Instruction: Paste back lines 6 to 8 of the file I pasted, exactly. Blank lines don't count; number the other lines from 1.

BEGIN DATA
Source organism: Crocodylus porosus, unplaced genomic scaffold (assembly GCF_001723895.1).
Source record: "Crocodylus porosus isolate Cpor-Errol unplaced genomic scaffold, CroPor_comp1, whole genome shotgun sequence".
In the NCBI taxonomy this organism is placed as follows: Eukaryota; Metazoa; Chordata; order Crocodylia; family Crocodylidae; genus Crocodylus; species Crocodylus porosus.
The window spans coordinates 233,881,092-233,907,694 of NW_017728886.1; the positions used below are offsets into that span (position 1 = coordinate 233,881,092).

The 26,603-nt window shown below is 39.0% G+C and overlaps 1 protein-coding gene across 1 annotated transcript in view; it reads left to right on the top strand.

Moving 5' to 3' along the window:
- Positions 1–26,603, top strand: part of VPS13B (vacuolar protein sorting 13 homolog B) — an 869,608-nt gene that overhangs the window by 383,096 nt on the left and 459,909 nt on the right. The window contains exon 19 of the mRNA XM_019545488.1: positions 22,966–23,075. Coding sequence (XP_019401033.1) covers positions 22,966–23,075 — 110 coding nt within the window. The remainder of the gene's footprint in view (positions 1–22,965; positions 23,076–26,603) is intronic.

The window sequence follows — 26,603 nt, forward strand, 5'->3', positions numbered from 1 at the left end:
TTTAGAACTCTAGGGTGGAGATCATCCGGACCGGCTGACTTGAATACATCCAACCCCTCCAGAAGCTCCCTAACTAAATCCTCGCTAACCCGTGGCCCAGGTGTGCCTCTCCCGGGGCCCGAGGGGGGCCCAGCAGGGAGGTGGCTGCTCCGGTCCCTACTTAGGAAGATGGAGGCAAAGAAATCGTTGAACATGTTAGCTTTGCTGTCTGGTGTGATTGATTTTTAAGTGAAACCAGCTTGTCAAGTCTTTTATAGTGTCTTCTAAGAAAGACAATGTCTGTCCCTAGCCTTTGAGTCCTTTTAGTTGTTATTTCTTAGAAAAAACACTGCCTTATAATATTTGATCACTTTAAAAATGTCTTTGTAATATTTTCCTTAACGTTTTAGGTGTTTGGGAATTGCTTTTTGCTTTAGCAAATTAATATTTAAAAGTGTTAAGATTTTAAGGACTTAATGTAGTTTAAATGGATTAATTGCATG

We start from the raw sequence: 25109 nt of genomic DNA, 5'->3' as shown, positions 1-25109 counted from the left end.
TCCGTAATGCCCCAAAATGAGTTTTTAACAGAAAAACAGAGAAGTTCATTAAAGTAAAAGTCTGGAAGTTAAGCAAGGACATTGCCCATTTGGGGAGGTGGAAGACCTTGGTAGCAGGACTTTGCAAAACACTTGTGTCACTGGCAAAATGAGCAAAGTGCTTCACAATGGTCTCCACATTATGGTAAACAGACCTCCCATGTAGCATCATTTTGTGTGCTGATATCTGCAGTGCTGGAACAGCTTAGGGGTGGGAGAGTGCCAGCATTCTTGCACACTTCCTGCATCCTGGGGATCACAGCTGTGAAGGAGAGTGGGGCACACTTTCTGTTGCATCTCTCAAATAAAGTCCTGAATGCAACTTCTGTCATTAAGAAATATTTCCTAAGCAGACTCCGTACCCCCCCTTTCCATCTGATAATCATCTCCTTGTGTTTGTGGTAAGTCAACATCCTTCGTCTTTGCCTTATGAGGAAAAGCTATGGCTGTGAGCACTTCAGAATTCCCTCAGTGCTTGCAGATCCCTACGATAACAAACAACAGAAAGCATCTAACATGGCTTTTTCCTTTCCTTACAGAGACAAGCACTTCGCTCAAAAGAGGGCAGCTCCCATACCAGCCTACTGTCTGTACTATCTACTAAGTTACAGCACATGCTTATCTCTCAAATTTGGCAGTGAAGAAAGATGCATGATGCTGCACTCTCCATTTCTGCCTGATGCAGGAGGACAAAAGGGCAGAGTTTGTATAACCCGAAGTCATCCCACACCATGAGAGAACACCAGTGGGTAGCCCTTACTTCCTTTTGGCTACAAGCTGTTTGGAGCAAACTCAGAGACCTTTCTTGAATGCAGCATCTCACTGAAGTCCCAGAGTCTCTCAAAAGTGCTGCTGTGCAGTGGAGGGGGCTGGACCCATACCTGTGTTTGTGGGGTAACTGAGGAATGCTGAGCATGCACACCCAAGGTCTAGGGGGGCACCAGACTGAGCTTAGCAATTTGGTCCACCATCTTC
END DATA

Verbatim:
Moving 5' to 3' along the window:
- Positions 1–26,603, top strand: part of VPS13B (vacuolar protein sorting 13 homolog B) — an 869,608-nt gene that overhangs the window by 383,096 nt on the left and 459,909 nt on the right. The window contains exon 19 of the mRNA XM_019545488.1: positions 22,966–23,075. Coding sequence (XP_019401033.1) covers positions 22,966–23,075 — 110 coding nt within the window. The remainder of the gene's footprint in view (positions 1–22,965; positions 23,076–26,603) is intronic.

The window sequence follows — 26,603 nt, forward strand, 5'->3', positions numbered from 1 at the left end: